The US dollar has lost over 90% of its purchasing power since 1913

It doesn’t matter whether it’s 2% inflation or, as recently, almost 6%: Over the decades, even supposedly small figures have had a major impact. Since its inception, the U.S. dollar in particular has steadily depreciated as a reserve currency and lost purchasing power. Today, one U.S. dollar buys fewer goods and services than it did in the 1900s, when the currency was officially put into circulation.

In 1913, for example, you could buy 30 Hershey’s candy bars, but today you can only buy a single bar – at Walmart, at least, it costs US$0.98. Today, you pay $1.96 for a 2-liter Coke. In 1944, you could still get 20 bottles of Coca-Cola for one U.S. dollar, and thus for just under half that amount.

Since the FED administers, the money supply rises drastically

Since 1913, the Federal Reserve (FED), the central bank of the U.S., which is after all composed of twelve banking houses, manages the money supply of the U.S. dollar. Its purpose is to ensure economic stability. From time to time, however, more and more dollars came into circulation, causing the average price of goods and services to rise, while purchasing power steadily declined. By 1929, the value of the consumer price index (CPI) was 73% higher than in 1913, but one U.S. dollar was only enough for ten rolls of toilet paper at that time.

Between 1929 and 1933, deflation and a decline in the money supply caused purchasing power to rise again significantly (+31%), only to depreciate again sharply to finance the Second World War and the Korean War. In the 1970s, the money supply was finally so high that it was no longer backed by gold. President Nixon – to finance the Vietnam War – ended the gold standard. This finally removed the limit on the printable money supply, and the inflationary monetary system was perfect.

Since then, the FED has continuously increased the money supply and let the money printing machines run at full speed. There are now over 21.767 trillion US dollars in circulation. By 2010, the money supply had exploded by a factor of 1,900x, because around 1900 there were just 7 billion US dollars in circulation. The upward trend was even more pronounced at the beginning of the Corona pandemic. By 2021, the money supply had climbed from $4.6 trillion to $19.5 trillion in the last two decades. About 20% of all U.S. dollars in circulation were thus created in 2020 alone, about $3.4 trillion. Meanwhile, another nearly 2.3 trillion U.S. dollars have been added. About 40% of all U.S. dollars created were created in the last two years – that’s one in four dollars.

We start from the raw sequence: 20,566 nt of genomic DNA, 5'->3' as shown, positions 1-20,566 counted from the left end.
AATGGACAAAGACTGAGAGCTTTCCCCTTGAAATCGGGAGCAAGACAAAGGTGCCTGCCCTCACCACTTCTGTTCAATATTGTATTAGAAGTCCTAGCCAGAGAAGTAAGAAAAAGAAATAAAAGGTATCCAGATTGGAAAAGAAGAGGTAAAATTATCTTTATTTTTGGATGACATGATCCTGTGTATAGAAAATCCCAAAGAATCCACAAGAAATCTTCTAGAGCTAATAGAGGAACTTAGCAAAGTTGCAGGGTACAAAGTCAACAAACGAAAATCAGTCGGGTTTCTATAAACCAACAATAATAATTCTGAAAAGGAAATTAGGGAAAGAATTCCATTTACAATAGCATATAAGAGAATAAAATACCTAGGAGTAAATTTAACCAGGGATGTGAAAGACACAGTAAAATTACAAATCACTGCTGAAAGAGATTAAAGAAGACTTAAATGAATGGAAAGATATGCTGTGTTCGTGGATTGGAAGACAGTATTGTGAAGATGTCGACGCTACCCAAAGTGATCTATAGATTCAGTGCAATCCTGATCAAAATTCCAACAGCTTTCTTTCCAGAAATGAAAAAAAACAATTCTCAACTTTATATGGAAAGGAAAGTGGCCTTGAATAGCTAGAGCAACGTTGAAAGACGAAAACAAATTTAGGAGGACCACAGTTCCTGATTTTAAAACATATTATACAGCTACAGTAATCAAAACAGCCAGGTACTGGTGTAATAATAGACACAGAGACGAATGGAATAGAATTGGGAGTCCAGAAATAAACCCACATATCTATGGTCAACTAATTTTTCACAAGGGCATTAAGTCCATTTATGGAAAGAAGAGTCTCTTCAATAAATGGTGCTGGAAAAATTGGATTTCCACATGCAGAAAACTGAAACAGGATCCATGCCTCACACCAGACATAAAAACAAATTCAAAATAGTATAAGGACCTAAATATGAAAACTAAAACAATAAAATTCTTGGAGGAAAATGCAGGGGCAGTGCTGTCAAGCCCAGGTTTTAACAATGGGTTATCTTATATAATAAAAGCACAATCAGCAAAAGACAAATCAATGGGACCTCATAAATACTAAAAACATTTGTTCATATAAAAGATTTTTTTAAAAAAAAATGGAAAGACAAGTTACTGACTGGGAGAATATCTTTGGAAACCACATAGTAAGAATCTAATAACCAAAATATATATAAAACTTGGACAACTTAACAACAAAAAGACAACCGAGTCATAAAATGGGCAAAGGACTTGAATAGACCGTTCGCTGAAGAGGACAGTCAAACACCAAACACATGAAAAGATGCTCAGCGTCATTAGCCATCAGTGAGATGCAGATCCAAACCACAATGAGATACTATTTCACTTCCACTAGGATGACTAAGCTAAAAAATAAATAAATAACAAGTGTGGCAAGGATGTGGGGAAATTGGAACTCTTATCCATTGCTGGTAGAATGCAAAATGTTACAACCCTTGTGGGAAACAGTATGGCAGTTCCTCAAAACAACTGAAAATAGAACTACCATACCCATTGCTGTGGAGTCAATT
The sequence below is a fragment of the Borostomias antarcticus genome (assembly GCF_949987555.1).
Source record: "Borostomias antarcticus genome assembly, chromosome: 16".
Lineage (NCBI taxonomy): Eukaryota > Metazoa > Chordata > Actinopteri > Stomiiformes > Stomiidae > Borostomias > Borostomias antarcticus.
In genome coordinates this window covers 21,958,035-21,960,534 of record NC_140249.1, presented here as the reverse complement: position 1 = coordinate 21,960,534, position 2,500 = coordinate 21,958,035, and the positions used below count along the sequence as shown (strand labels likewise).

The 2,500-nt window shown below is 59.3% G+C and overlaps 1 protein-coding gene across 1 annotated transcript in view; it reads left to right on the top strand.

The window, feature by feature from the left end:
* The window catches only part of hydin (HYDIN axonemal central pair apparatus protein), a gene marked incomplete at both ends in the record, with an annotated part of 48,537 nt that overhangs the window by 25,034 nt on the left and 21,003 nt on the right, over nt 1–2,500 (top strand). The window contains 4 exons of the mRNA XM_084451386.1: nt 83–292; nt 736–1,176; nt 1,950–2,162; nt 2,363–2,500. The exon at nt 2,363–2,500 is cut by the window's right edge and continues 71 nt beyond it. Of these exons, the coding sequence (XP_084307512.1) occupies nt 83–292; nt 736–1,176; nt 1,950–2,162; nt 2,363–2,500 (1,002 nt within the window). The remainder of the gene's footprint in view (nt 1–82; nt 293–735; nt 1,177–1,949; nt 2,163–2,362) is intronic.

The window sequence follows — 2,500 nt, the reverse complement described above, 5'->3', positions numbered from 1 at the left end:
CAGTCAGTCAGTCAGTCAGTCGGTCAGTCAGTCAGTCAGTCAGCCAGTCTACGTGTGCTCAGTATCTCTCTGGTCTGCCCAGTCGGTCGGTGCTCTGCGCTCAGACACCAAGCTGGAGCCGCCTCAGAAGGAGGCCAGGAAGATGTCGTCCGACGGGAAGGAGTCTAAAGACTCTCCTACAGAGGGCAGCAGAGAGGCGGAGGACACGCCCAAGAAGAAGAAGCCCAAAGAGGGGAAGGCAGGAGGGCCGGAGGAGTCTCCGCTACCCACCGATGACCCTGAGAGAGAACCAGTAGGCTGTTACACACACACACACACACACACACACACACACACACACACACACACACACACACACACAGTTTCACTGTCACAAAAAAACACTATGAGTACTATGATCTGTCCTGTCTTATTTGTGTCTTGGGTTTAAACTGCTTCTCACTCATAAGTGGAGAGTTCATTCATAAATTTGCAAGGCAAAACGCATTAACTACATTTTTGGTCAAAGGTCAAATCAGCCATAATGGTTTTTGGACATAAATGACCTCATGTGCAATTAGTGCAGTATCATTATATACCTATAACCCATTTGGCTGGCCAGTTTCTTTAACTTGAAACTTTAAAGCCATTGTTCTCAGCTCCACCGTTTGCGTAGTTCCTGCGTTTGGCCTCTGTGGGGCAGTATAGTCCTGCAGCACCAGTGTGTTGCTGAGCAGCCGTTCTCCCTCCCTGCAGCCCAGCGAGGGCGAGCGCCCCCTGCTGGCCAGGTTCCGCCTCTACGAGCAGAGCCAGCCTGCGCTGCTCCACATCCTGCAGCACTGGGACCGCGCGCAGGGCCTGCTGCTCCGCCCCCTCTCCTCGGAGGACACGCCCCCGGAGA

Also to gold devalues FIAT significantly

Meanwhile, gold has become a good measure of inflation despite its often fluctuating performance. The precious metal looks back on a constant purchasing power, because even today an ounce of gold can be used to purchase roughly the same material assets as a few centuries ago. If we take gold as an inflation barometer, we see that the major world currencies have depreciated by between 65% and 82% against gold since the year 2000. The U.S. dollar lost 79%, the euro even 80.8%.

The demonetization will go on for the time being by the steady expansion of the money supply in such a way, means however always expropriation of the people. The one who is careful and thrifty with his money is punished. One is almost forced to take risks or to shift his consumption from tomorrow to today by loans. We recently published an extensive article on this topic. There is already a proposed solution: Bitcoin and its disadvantages do not even look that bad when viewed in a differentiated way.


  • the FED has steadily expanded the money supply of the US dollar
  • …and thereby continuously lowered everyone’s purchasing power
  • in 1913 one US dollar bought 20 cans of cola
  • …today it is not even one anymore
  • 20% of all US dollars were created in 2020 alone
  • also to gold devalues FIAT considerably

Andreas Stegmüller

Andreas is the founder and operator of this blog. During his more than ten-year editorial career, he has written for several major media outlets on a wide variety of topics. The stock market has been his passion since 2016.

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